Further, for ease of illustration, the group or set of papers or documents 20 is shown as being mounted on the undersurface of the header plate 26 with the prongs of the fastener 24 depending downward through the openings 32. It is quite clear that the papers or documents 20 may be stacked first as well on the upper surface of the header plate 26, and the prong fastener 24 inverted so that its prongs point upwardly and project up through the holes 28 and the papers 20.
The illustration of FIGS. 2 and 3 have been used to show that other forms of means may be used to releasably secure the attachment and header plates together. In this connection, the upper set of papers 22 is attached to a header plate 42 and an attachment plate generally identified 44, both of which are similar to the plates 26 and 30 described earlier except that the interlocking or releasable securing means is formed by a VELCRO fastener generally identified 46 comprising two parts. One part has a plurality of plastic loops 48 arranged as a continuous mat and a second part comprises a plurality of hook-like members 50. VELCRO fasteners are quite common, and it is believed that further details of the same are unnecessary in the present disclosure.
In the second embodiment the VELCRO fastener 46 is arranged in a strip along longitudinal edge portions of the header and attachment plates, so that when one is placed on top of the other, they interlock and secure the plates together. The remaining opposite edge portions of the header and attachment plates are provided with holes 52, at least two of which are set apart the standard ACCO fastening distance, so that they would be readily employed with ACCO fasteners as well as with other prong fasteners. Additional holes 52 are shown to illustrate the plates 42 and 44 and may be used with other fastener devices. Again the position of the paper set or group of documents 22 as shown on the undersurface of the header plate 42 is done for illustrative purposes only. FIG. 1 is also illustrative of the use of a spreading arm brass clip 54 that may be used in lieu of prong type fasteners.
As seen in FIGS. 2 and 3, successive layers of paper sets or groups can be arranged on a single file cover and on a single prong fastener base. Depending upon the types of documents contained within a single file folder, the same file folder may contain many pairs of complementary header and attachment plates 24 and 30 or 42 and 44 each using either the ZIPLOC arrangement, the VELCRO arrangement or any other suitable quick connect device. In either case, interengagement of the header plate on the attachment plate is effected merely by lightly pressing downwardly on the header plate in the direction of the arrow so that it interlocks with the attachment plate. Excessive compression is unnecessary, since both ZIPLOC and VELCRO fasteners react quite readily to manual manipulation. While the ZIPLOC and VELCRO members can be easily interconnected using the normal desk top as a firm base for pressing the members together, it may be preferred at times to employ a slightly bent metallic strip member 56 (FIGS. 1 and 3), to provide the rigidity and firmness required and a solid base support beneath the fastening means when another solid or unyielding surface beneath the fastening mean is not readily available. The strip 56 is a separate removable element that does not increase the size or weight of the file.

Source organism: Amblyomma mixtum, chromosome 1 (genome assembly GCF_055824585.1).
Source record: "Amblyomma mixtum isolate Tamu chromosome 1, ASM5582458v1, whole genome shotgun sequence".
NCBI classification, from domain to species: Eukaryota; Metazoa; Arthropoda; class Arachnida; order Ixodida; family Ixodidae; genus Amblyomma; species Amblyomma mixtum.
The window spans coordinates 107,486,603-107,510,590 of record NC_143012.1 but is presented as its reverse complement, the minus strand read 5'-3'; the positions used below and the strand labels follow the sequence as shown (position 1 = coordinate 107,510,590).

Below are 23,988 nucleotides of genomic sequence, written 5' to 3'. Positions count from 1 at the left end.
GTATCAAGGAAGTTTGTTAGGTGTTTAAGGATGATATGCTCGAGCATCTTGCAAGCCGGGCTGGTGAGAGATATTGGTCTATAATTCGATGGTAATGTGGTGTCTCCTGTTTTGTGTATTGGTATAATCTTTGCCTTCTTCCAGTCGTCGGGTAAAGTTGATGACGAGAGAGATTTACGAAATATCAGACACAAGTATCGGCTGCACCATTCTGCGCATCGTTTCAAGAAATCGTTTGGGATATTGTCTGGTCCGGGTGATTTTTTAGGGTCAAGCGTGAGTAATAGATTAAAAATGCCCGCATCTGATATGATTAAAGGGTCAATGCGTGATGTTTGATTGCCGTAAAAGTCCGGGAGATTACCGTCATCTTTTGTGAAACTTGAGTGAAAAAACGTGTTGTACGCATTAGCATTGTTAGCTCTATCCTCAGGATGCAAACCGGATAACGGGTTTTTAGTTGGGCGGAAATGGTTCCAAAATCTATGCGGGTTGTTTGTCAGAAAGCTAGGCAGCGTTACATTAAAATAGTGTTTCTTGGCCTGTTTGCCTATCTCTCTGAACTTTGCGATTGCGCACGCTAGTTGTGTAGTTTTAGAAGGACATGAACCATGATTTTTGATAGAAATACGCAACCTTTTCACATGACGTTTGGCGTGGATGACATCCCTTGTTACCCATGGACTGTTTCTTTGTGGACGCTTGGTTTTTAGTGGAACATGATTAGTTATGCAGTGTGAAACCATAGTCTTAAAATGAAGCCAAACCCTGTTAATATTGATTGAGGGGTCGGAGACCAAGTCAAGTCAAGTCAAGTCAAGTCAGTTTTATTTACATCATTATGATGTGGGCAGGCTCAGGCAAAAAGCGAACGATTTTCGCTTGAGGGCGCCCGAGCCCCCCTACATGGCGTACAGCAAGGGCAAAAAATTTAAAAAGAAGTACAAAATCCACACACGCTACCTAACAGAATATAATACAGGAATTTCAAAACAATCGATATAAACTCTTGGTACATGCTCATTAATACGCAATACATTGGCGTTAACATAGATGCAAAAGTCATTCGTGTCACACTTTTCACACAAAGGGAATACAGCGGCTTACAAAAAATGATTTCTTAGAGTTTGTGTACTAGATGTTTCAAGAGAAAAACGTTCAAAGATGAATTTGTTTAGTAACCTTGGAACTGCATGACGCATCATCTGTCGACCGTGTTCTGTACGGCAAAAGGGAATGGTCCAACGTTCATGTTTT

In actual use, each file 10 may be divided into separate subfiles or sets of documents that may include one or more papers 20, 22, etc., which are first attached to a separate header plate 26 or 42, etc. which is then secured onto the associated attachment plate 30 or 44, etc. Also in actual use, each file may be composed of individual pages which are first attached to a separate header plate 26 or 42, etc., which is then secured onto the associated attachment plate 39 or 44, etc. In either case, the attachment plate is then placed onto the prongs 19 of the fastener base 18 attached to the cover 14 in the file folder 10. In this way the file may be built up and piled chronologically with each separate new and more recently dated group of papers piled one on top of the other. When the user desires to use a specific set of papers or to gain access to a given paper within a single set, all that needs to be done is to detach and remove a single header plate 26, 42, etc. and its attached specific set of papers 20, 22, etc.
This is done by unzipping or unfastening by lifting free whatever fastening means (VELCRO, ZIPLOC, etc.) is utilized to secure together the associated attachment plate and the header plate. The header plate is easily and quickly removed from the attachment plate without disturbing the respective attachment plate or any of the other sets of paper or any other document or sets of documents or groups or papers and their plates. Note the convenience of removing the desired set 20 or 22 with its supporting header 26 or 42 as a whole so that none of the documents of the set are lost or become accidentally separated from each other of the set. When the need for the removed set of documents is completed, the user merely replaces the header with its attached document or set onto the specific attachment plate from whence it was taken and quickly secures the header plate back to the attachment plate as originally.